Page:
As I sat and listened to Borelli’s passionate talk, I thought about Argentina and all I had experienced there and learned about the country’s dynamic history. I remembered interviewing a woman whose son Osvaldo was kidnapped by the military dictatorship 40 years ago and was never seen again. Because of what I had learned in Argentina, I was able to hear Borelli’s story in the context of the politically divided history that preceded it.
My fellow SOJC student, Nathan Stevens, recalls Borelli’s message as one of hope and perseverance in the face of tragedy. Journalism, he says, is in a strange position right now, and the co-op structure that Borelli has adopted at his paper can benefit smaller news industries.
I sensed the hope that Borelli maintained after this incident too. To me, when freedom of speech is second-guessed or under attack, journalism itself seems less promising as an avenue to change the world for good. But listening to his talk and seeing his paper’s recovery reassured me of the profession’s resilience.
Far-reaching effects on freedom
The ramifications of an incident like this go beyond Argentine borders, especially now. Mass media have transformed the world into what renowned media theorist Marshall McLuhan once called a global village. Technological advances since McLuhan’s time have further shrunk that village, making information more easily accessible than ever. We media professionals in the U.S. and Argentina share the benefits that come with these changes, but we also share the grief of seeing those benefits taken away.
The fact that Tiempo Argentino’s president was speaking to classmates of mine, in a lecture hall I had sat in for journalism courses, forced me to realize that this wasn’t a problem they should cope with alone. The issue of an attack on freedom of speech is something we are now facing even in our own country. And many of us felt an obligation to help, as we should.
When government officials don’t show support to a newsroom after a brutal attack and police are casual about freedom of speech and safety violations, the consequences are not necessarily immediate or direct. Although more than 6,000 miles separate our newsrooms, we must feel the pains of this attack too, as storytellers who, with common goals, make up one global village.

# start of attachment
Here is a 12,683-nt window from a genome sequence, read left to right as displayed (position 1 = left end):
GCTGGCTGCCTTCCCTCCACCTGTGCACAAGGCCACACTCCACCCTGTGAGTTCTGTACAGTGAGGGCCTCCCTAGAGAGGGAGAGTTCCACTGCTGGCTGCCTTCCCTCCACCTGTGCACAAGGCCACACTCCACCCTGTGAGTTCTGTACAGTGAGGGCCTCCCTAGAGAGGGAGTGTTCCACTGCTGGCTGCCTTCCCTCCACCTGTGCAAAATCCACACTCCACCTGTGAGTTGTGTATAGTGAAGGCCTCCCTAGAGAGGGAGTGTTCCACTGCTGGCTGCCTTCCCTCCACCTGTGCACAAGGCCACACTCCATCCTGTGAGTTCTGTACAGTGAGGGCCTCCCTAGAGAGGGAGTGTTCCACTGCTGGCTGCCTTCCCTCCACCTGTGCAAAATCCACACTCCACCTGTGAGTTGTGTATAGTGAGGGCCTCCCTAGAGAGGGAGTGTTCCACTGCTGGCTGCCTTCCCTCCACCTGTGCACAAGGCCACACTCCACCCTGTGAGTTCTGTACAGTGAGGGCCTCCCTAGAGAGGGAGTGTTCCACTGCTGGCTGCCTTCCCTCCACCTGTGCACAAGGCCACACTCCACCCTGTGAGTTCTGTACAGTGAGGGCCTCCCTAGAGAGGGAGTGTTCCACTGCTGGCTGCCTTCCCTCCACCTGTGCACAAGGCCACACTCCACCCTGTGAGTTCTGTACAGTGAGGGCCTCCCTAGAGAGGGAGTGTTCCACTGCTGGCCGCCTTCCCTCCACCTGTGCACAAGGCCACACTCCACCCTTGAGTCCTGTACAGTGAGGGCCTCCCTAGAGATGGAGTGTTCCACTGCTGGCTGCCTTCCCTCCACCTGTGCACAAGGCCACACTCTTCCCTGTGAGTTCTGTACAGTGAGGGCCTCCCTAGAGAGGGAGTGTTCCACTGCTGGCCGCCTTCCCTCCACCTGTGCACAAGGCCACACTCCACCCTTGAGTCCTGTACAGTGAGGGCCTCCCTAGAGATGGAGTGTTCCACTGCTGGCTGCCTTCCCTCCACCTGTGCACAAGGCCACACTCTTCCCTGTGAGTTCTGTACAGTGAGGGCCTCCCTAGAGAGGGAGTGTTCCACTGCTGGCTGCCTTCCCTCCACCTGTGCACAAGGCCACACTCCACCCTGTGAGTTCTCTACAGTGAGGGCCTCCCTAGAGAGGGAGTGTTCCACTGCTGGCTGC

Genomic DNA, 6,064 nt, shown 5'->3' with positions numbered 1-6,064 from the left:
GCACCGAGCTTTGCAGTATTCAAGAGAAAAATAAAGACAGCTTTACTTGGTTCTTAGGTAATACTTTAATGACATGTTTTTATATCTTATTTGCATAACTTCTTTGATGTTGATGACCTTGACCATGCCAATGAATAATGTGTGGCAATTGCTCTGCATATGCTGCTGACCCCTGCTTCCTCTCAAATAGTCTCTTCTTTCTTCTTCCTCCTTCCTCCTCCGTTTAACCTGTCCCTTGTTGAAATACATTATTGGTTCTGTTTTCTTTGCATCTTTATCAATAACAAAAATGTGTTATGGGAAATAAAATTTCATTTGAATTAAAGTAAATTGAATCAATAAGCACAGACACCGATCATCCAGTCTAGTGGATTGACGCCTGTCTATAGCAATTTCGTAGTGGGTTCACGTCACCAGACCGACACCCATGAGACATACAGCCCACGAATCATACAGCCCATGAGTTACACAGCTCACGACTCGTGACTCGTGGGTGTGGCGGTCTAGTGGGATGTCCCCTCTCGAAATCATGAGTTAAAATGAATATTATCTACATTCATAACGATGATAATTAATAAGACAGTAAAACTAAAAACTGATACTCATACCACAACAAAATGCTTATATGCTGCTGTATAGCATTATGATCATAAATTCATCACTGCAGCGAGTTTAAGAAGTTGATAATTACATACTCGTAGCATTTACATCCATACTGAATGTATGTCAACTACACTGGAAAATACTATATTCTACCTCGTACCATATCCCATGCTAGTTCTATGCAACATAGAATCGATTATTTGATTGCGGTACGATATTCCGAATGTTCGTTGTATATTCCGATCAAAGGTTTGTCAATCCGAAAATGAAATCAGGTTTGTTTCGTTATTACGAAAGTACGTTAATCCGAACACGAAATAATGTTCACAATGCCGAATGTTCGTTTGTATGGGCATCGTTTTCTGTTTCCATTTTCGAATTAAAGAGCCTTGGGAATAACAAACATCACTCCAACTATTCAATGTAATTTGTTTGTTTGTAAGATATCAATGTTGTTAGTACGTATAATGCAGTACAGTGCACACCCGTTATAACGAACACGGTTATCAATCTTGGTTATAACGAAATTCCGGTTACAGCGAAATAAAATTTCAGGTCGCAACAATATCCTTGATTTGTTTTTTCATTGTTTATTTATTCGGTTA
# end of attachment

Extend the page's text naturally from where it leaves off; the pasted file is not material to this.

As Borelli said, “An attack on freedom of speech anywhere is an attack on freedom of speech everywhere.”
How we can help
When Borelli was asked how we on this side of the globe can help, he told us that we must continue to build awareness about this recent attack. We also need to transcend our industry’s competitive mindset so we can build strong connections with journalists from different networks and companies.
In this, we can follow the example of Tiempo, which has embraced cooperation in the face of a corrupt business model. Now, more than ever, we journalists must be able to depend on each other for joint solutions. After all, our freedom is at stake.
A native of Anchorage, Alaska, Christian Hartwell is a junior in the SOJC's journalism program. This summer, he studied cross-border interviewing and story development in Argentina, participated in the Story Arc Workshop in Portland and road-tripped through much of Western Canada. Back in Eugene, he works as a video editor at AO Films, and he plans to keep improving his storytelling skills across various media platforms. See his work at christianhartwell.com, and follow him on Twitter and Instagram.